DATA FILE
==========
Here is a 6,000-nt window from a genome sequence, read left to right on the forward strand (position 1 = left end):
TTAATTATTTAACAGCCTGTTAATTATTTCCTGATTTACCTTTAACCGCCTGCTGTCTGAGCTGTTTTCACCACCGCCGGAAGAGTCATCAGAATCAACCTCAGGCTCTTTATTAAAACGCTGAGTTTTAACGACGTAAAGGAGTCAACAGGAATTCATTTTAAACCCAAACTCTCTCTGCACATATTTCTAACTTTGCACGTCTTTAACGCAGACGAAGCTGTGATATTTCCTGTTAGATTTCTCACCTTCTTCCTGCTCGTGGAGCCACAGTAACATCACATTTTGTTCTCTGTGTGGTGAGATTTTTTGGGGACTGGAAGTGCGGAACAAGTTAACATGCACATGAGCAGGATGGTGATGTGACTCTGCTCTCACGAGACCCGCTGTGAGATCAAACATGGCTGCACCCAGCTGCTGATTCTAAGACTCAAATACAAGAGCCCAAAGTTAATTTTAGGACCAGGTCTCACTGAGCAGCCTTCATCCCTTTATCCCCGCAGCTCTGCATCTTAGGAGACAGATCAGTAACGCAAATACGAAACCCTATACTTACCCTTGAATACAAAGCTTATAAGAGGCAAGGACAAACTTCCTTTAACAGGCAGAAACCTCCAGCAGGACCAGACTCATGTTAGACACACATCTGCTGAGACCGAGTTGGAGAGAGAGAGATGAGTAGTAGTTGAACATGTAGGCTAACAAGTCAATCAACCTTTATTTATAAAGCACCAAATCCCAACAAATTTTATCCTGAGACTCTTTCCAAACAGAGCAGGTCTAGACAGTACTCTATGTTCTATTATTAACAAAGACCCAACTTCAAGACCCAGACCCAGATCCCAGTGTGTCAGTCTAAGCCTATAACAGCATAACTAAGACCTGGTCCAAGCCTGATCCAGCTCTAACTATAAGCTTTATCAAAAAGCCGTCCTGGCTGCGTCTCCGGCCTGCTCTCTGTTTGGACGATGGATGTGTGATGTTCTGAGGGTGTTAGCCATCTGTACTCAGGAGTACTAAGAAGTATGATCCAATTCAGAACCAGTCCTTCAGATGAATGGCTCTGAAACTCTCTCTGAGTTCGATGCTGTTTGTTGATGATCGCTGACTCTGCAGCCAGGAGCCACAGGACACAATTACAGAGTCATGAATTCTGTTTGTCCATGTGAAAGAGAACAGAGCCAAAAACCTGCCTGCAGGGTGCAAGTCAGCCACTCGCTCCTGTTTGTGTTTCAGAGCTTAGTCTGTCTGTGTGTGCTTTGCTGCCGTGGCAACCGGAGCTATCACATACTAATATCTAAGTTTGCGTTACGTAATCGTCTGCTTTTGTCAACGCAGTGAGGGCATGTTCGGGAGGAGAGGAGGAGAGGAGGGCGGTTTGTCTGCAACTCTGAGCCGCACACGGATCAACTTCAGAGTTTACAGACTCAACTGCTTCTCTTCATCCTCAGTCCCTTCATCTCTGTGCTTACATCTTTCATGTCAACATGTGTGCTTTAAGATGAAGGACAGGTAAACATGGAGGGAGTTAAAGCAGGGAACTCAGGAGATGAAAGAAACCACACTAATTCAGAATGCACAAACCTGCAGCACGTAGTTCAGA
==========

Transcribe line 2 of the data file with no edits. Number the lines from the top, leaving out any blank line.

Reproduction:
TTAATTATTTAACAGCCTGTTAATTATTTCCTGATTTACCTTTAACCGCCTGCTGTCTGAGCTGTTTTCACCACCGCCGGAAGAGTCATCAGAATCAACCTCAGGCTCTTTATTAAAACGCTGAGTTTTAACGACGTAAAGGAGTCAACAGGAATTCATTTTAAACCCAAACTCTCTCTGCACATATTTCTAACTTTGCACGTCTTTAACGCAGACGAAGCTGTGATATTTCCTGTTAGATTTCTCACCTTCTTCCTGCTCGTGGAGCCACAGTAACATCACATTTTGTTCTCTGTGTGGTGAGATTTTTTGGGGACTGGAAGTGCGGAACAAGTTAACATGCACATGAGCAGGATGGTGATGTGACTCTGCTCTCACGAGACCCGCTGTGAGATCAAACATGGCTGCACCCAGCTGCTGATTCTAAGACTCAAATACAAGAGCCCAAAGTTAATTTTAGGACCAGGTCTCACTGAGCAGCCTTCATCCCTTTATCCCCGCAGCTCTGCATCTTAGGAGACAGATCAGTAACGCAAATACGAAACCCTATACTTACCCTTGAATACAAAGCTTATAAGAGGCAAGGACAAACTTCCTTTAACAGGCAGAAACCTCCAGCAGGACCAGACTCATGTTAGACACACATCTGCTGAGACCGAGTTGGAGAGAGAGAGATGAGTAGTAGTTGAACATGTAGGCTAACAAGTCAATCAACCTTTATTTATAAAGCACCAAATCCCAACAAATTTTATCCTGAGACTCTTTCCAAACAGAGCAGGTCTAGACAGTACTCTATGTTCTATTATTAACAAAGACCCAACTTCAAGACCCAGACCCAGATCCCAGTGTGTCAGTCTAAGCCTATAACAGCATAACTAAGACCTGGTCCAAGCCTGATCCAGCTCTAACTATAAGCTTTATCAAAAAGCCGTCCTGGCTGCGTCTCCGGCCTGCTCTCTGTTTGGACGATGGATGTGTGATGTTCTGAGGGTGTTAGCCATCTGTACTCAGGAGTACTAAGAAGTATGATCCAATTCAGAACCAGTCCTTCAGATGAATGGCTCTGAAACTCTCTCTGAGTTCGATGCTGTTTGTTGATGATCGCTGACTCTGCAGCCAGGAGCCACAGGACACAATTACAGAGTCATGAATTCTGTTTGTCCATGTGAAAGAGAACAGAGCCAAAAACCTGCCTGCAGGGTGCAAGTCAGCCACTCGCTCCTGTTTGTGTTTCAGAGCTTAGTCTGTCTGTGTGTGCTTTGCTGCCGTGGCAACCGGAGCTATCACATACTAATATCTAAGTTTGCGTTACGTAATCGTCTGCTTTTGTCAACGCAGTGAGGGCATGTTCGGGAGGAGAGGAGGAGAGGAGGGCGGTTTGTCTGCAACTCTGAGCCGCACACGGATCAACTTCAGAGTTTACAGACTCAACTGCTTCTCTTCATCCTCAGTCCCTTCATCTCTGTGCTTACATCTTTCATGTCAACATGTGTGCTTTAAGATGAAGGACAGGTAAACATGGAGGGAGTTAAAGCAGGGAACTCAGGAGATGAAAGAAACCACACTAATTCAGAATGCACAAACCTGCAGCACGTAGTTCAGA